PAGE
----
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How young writers are leading a poetry comeback

From PBS:

Twenty-eight million American adults read poetry this year — the highest percentage of poetry readership in more than 15 years, according to a surveyof arts participation conducted by the National Endowment for the Arts (NEA) and the U.S. Census Bureau.

“We’ve never seen an increase in poetry reading. If anything there had been a decline — a pretty sharp decline — since about 2002 at least,” said Sunil Iyengar, NEA director of research and analysis.

Iyengar, author of the blog postannouncing the poetry data, said these numbers are “quite remarkable.” And while the full arts participation report won’t be released until later this year, he said these results were too significant not to share early.

Young adults and certain racial ethnic groups account for a large portion of the increase. U.S. poetry readers aged 18 to 24 more than doubled, jumping from 8 percent in 2012 to 17 percent in 2017. Among people of color, African Americans and Asian Americans are reading poetry at the highest rates — which more than doubled in the last five years — up 15 and 12 percent, respectively.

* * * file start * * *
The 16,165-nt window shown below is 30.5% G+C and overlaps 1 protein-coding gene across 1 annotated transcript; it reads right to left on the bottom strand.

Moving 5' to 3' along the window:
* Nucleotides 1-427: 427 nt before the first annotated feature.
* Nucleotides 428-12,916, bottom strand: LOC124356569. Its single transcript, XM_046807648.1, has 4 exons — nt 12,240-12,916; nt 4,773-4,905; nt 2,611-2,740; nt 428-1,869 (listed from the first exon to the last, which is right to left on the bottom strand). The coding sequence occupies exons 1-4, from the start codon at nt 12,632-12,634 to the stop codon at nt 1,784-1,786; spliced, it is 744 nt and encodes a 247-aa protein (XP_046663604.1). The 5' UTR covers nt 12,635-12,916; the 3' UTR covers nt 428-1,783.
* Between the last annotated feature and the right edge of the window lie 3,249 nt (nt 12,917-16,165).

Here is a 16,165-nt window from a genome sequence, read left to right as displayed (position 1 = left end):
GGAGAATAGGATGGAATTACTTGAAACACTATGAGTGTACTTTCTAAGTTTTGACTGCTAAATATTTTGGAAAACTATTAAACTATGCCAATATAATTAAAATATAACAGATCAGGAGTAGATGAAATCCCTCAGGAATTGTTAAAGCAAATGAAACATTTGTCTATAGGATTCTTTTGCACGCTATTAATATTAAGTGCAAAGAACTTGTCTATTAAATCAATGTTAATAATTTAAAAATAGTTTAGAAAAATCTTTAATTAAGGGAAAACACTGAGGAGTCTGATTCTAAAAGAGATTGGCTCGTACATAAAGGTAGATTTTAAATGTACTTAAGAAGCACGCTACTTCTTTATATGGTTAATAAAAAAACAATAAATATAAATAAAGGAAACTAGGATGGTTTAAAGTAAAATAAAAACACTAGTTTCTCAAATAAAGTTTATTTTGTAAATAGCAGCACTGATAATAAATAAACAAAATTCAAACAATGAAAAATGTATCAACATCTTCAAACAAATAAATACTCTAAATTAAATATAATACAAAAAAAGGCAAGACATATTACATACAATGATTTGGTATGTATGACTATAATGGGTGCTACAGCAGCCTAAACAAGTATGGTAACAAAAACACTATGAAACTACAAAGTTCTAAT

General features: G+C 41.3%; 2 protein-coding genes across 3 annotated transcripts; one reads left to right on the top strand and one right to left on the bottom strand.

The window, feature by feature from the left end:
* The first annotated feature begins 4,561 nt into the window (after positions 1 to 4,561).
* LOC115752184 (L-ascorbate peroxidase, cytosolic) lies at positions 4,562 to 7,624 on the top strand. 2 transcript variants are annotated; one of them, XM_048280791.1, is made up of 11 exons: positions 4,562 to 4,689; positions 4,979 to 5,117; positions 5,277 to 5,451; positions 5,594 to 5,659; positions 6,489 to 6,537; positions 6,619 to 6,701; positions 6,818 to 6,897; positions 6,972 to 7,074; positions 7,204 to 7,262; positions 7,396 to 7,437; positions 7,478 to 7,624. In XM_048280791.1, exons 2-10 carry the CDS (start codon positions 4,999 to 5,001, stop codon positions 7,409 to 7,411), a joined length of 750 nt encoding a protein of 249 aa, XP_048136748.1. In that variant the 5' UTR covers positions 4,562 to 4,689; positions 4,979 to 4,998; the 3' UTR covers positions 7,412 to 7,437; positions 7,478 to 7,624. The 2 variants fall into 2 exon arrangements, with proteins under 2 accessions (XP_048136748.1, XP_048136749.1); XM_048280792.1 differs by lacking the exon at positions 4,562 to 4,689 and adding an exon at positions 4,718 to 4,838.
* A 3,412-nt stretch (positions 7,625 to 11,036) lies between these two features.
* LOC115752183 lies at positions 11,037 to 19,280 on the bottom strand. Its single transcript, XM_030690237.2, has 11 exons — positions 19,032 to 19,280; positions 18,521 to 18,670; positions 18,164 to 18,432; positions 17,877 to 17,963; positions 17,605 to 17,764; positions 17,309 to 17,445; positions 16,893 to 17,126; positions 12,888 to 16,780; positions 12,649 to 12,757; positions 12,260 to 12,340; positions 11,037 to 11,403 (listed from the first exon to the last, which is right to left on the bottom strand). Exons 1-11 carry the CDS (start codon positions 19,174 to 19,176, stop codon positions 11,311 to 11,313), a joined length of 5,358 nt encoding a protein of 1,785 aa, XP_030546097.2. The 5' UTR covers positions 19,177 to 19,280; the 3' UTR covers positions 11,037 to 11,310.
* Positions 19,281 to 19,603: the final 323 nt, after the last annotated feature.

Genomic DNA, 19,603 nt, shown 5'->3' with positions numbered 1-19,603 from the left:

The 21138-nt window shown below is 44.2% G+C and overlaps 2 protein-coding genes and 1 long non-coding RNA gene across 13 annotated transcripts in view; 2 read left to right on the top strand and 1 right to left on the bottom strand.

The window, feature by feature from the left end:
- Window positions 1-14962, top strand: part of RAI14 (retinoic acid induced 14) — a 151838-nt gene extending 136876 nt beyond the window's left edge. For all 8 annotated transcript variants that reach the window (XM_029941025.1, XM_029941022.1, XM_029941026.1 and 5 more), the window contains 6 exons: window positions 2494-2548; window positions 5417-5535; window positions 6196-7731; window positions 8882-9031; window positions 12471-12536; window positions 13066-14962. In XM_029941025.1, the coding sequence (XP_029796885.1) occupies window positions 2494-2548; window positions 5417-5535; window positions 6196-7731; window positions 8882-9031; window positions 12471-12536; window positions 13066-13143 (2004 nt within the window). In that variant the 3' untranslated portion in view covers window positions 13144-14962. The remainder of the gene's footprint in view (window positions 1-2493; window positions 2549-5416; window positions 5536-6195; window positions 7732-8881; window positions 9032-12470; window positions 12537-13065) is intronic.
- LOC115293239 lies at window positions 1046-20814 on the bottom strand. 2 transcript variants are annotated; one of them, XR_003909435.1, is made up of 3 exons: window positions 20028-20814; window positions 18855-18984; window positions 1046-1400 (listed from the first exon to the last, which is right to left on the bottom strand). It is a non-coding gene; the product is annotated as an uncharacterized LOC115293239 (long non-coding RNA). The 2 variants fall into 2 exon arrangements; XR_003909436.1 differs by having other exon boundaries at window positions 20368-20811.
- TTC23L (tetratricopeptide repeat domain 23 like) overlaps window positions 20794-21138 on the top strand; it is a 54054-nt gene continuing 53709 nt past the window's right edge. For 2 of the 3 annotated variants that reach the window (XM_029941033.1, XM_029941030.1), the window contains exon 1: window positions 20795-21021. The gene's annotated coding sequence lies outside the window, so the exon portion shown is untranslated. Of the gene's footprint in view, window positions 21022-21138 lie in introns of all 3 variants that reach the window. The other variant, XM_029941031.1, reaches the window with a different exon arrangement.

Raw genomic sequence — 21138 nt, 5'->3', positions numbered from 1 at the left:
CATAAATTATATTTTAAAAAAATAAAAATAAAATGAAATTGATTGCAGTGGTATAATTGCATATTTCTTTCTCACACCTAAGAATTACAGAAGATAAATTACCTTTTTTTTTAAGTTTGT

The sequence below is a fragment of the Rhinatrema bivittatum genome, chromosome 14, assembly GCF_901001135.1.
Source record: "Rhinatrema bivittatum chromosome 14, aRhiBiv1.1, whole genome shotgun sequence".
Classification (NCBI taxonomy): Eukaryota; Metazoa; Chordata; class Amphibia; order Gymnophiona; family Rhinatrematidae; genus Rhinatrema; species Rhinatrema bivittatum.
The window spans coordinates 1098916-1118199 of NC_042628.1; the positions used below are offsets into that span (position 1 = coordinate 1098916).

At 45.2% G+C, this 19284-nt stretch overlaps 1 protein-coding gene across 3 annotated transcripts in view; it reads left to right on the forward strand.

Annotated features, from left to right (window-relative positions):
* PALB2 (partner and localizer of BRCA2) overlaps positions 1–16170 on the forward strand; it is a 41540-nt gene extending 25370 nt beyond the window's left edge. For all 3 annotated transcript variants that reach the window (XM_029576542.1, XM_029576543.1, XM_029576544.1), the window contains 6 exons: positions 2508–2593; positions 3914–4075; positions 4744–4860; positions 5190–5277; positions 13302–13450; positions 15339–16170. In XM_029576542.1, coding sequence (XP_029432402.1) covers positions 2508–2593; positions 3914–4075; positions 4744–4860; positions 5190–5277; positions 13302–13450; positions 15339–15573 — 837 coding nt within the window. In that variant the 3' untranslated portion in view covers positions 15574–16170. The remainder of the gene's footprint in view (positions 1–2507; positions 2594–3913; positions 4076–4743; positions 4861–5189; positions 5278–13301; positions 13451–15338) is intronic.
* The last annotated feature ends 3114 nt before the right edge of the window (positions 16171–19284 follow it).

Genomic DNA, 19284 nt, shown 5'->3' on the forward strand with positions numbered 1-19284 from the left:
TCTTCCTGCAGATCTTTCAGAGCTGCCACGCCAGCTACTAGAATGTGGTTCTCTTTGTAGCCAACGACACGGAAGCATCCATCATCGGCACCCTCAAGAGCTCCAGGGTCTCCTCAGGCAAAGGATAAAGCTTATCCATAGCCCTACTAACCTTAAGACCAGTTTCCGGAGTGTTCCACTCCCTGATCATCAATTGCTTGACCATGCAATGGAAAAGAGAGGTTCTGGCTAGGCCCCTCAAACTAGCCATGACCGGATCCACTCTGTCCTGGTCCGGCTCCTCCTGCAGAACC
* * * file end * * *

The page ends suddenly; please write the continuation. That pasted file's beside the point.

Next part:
. . . .

Other notable increased readership groups include women, rural Americans and those with only some college education.

. . . .

“Young people are taking the opportunity outside class to continue pursuing and reading and engaging poetry, whether it be in print or through YouTube videos,” Green said. “They want it and then they’re replicating it; they’re starting to write their own poems.”

Link to the rest at PBS

Books in General

One Comments to “How young writers are leading a poetry comeback”

  1. Terrence OBrien

    Twenty-eight million American adults read poetry this year — the highest percentage of poetry readership in more than 15 years

    I suspect even more listened to it via rap music.

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